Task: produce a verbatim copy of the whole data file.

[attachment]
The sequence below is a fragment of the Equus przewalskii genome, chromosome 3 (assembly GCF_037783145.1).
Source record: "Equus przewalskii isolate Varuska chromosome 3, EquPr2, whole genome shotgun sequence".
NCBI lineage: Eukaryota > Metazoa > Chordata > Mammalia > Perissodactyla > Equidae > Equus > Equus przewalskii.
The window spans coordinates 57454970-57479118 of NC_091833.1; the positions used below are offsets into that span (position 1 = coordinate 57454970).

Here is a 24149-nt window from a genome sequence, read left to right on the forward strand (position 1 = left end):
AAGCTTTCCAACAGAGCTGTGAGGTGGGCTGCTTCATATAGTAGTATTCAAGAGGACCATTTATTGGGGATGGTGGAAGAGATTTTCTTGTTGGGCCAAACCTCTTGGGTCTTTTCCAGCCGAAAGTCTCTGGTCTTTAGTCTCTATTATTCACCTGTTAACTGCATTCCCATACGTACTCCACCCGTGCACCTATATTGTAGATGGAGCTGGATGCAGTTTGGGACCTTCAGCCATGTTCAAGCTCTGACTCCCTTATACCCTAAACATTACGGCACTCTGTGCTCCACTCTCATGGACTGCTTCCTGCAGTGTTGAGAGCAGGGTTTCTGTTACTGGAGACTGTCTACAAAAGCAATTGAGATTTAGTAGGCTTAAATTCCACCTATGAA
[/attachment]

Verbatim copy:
The sequence below is a fragment of the Equus przewalskii genome, chromosome 3 (assembly GCF_037783145.1).
Source record: "Equus przewalskii isolate Varuska chromosome 3, EquPr2, whole genome shotgun sequence".
NCBI lineage: Eukaryota > Metazoa > Chordata > Mammalia > Perissodactyla > Equidae > Equus > Equus przewalskii.
The window spans coordinates 57454970-57479118 of NC_091833.1; the positions used below are offsets into that span (position 1 = coordinate 57454970).

Here is a 24149-nt window from a genome sequence, read left to right on the forward strand (position 1 = left end):
AAGCTTTCCAACAGAGCTGTGAGGTGGGCTGCTTCATATAGTAGTATTCAAGAGGACCATTTATTGGGGATGGTGGAAGAGATTTTCTTGTTGGGCCAAACCTCTTGGGTCTTTTCCAGCCGAAAGTCTCTGGTCTTTAGTCTCTATTATTCACCTGTTAACTGCATTCCCATACGTACTCCACCCGTGCACCTATATTGTAGATGGAGCTGGATGCAGTTTGGGACCTTCAGCCATGTTCAAGCTCTGACTCCCTTATACCCTAAACATTACGGCACTCTGTGCTCCACTCTCATGGACTGCTTCCTGCAGTGTTGAGAGCAGGGTTTCTGTTACTGGAGACTGTCTACAAAAGCAATTGAGATTTAGTAGGCTTAAATTCCACCTATGAA